At last, terror has arrived.
Next door, the house has gone up in flames.
A woman runs from the burning wreck, her face smeared
with blood and ashes. She screams that her children are kidnapped.
It’s truly exciting, and what more would anyone ask?
For a rare and beautiful egg to present itself in the grass?
For sex with the liquor store owner to progress into something meaningful?
You don’t know what I’ve done in front of the mirror.
I’ve pulled my shorts up high like a thong. I’ve walked back and forth
doing little kicks and making faces. I’ve stopped, I’ve stared.
I try to get my mind around the sight of myself. I make a face.
Of great seriousness. I imagine that I’ve just received
a large and upsetting piece of news. Then I look into my eyes.
Can I guess what I am thinking? Can I tell you what it is?
It was raining a little.
I wondered if I were outside
if I would get wet.
I was in the car.
I passed a school.
I didn’t really know where I was.
I had lived near here for a while.
It was a quiet, residential neighborhood,
garden apartments in the back of the town.
I parked near a driveway and turned the car off.
They were basically ugly.
It’s no one’s fault though.
I wondered what I would do the rest of the day.
People were running their lives from here.
They had a coffee table and mugs with writing on them.
They had the rest of their lives. It was just like the other day.
The weather was warm for the first time.
I was out walking.
A young couple came out of a house.
She had just taken a shower,
blow-dried her hair and put make up on,
and put on light-colored pants and a t-shirt.
I smelled her shampoo
when they passed, and I felt afraid of the day.
The rest of the walk was better.
It smelled like rain in the car. There was no one around.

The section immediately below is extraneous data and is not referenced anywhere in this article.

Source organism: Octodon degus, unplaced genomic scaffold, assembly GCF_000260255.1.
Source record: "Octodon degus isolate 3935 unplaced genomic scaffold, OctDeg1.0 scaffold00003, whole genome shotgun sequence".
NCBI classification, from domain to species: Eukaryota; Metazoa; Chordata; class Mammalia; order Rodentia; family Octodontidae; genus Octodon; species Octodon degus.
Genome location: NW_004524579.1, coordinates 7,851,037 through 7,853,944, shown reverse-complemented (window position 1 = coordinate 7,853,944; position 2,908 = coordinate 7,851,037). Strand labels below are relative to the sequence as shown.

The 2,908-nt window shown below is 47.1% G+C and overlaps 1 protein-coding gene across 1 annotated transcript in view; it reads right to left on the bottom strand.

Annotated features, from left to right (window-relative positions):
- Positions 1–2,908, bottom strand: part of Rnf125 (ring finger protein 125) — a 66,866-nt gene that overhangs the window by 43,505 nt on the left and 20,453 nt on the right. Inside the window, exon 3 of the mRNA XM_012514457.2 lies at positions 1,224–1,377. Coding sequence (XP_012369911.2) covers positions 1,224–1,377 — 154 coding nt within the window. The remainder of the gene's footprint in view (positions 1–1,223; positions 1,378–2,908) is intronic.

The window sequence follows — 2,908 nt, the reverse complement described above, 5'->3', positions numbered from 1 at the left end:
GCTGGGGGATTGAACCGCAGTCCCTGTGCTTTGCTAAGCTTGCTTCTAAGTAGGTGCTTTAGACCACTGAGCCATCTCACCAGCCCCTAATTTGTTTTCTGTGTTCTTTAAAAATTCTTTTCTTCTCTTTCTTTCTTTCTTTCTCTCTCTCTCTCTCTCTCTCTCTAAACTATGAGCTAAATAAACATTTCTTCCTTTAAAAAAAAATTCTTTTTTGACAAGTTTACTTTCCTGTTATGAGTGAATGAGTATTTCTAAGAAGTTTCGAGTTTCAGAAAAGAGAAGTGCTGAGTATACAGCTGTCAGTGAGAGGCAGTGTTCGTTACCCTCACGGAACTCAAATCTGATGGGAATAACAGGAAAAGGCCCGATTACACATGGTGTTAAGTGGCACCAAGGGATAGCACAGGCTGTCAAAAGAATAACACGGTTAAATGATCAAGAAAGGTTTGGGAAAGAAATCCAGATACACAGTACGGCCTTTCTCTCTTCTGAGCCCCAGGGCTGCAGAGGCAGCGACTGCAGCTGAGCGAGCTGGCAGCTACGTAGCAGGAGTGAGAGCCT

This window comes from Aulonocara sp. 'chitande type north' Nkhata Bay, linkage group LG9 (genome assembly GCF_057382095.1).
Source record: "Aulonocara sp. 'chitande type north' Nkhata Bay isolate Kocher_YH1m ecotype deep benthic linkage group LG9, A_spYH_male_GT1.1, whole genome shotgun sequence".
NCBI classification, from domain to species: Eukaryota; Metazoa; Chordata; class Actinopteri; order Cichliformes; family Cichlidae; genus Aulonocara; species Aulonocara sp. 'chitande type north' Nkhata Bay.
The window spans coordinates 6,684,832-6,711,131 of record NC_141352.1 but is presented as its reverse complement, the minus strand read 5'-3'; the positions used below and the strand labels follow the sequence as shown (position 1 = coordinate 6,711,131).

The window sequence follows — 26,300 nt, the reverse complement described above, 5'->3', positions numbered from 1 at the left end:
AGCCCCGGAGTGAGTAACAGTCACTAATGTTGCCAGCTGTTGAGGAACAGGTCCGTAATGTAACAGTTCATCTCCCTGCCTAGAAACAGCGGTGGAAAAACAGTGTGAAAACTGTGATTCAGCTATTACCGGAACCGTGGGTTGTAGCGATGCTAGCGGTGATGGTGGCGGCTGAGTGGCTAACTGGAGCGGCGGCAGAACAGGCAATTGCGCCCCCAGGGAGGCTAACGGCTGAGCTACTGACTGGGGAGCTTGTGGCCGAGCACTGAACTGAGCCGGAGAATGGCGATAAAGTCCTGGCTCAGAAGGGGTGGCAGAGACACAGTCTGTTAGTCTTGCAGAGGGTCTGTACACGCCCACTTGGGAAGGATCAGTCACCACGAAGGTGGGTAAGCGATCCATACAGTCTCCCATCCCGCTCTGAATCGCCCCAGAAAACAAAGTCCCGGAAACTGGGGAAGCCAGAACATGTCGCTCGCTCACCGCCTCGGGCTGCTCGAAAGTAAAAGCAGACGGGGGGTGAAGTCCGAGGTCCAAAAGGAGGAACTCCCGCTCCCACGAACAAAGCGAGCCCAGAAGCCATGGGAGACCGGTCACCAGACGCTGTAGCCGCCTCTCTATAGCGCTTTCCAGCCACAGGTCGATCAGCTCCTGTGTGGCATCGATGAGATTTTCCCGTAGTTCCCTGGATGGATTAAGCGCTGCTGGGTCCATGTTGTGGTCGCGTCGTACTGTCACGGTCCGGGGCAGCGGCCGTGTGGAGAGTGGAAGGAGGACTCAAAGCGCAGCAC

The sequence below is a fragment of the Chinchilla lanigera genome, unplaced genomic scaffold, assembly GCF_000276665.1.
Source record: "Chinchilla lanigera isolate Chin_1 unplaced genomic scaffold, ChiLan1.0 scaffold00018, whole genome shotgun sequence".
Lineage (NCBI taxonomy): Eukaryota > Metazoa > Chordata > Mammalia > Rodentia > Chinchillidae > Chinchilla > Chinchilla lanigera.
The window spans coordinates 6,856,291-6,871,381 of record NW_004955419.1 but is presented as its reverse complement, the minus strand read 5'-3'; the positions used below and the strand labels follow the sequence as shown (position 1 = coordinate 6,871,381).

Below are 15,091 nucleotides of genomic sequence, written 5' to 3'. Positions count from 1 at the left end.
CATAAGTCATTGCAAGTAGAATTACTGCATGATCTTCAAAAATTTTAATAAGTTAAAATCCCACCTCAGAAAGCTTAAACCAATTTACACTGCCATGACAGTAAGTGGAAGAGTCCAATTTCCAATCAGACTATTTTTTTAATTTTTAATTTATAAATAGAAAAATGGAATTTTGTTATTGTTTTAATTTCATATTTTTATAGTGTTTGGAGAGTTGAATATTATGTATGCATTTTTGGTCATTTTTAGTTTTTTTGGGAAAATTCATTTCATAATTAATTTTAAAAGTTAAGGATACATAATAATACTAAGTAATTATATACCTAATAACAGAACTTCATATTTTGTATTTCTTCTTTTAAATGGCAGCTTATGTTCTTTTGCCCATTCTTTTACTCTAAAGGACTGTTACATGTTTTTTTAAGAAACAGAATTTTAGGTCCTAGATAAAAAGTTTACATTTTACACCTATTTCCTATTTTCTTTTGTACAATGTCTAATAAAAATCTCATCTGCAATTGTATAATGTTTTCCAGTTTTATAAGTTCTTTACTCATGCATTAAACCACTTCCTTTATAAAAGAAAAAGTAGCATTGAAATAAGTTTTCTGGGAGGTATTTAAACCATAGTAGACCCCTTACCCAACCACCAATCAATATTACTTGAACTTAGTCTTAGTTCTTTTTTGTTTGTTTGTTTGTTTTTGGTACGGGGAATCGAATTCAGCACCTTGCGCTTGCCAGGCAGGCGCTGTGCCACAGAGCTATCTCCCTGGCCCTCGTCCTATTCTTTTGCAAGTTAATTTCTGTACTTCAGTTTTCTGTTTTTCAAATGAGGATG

I heard my jacket when I moved.
I thought how god loves this place;
the grass was coming in, and the crocuses.
What if someone died, or got fired,
or vomited alone in the middle of the night?
The apartments were wood on the outside.
They were stained red like the color of a picnic table.
I was so ugly, I wasn’t sure I’d even be able to drive.
If only we knew what our choices were,
something besides being flogged.
I can’t say I mind being flogged,
but I also don’t do much else.
Yesterday it was as though I was back with the old watering can,
watering the tree out the window,
thinking about the old church
where all my memories began and are stored.
The happiness of an ordinary day on Twenty-Seventh Street!
Two-thirty, fifty degrees, partly cloudy.
An old Tuesday afternoon
in which nothing happens.
An old Tuesday
between the past and the future,
in which all of history’s old strife has been long since laid down.
All the horses and brass shields, pointy spears and metal things
retired into relief
in copper, housed in a church,
starvation, pillaging, decapitation, and murder—
the way when you think of it,
you want to have your tongue ripped out of your head
and your insides punctured
and be left bleeding out of your mouth somewhere.
Instead it’s so far away it is elegant,
it seems human,
even involves some sort of piety
as though in our hearts we are clothed in a plain smock
and dirty skin,
Arda Collins is pursuing a PhD in Poetry at the University of Denver. These three poems are from It Is Daylight (Yale University Press, 2009).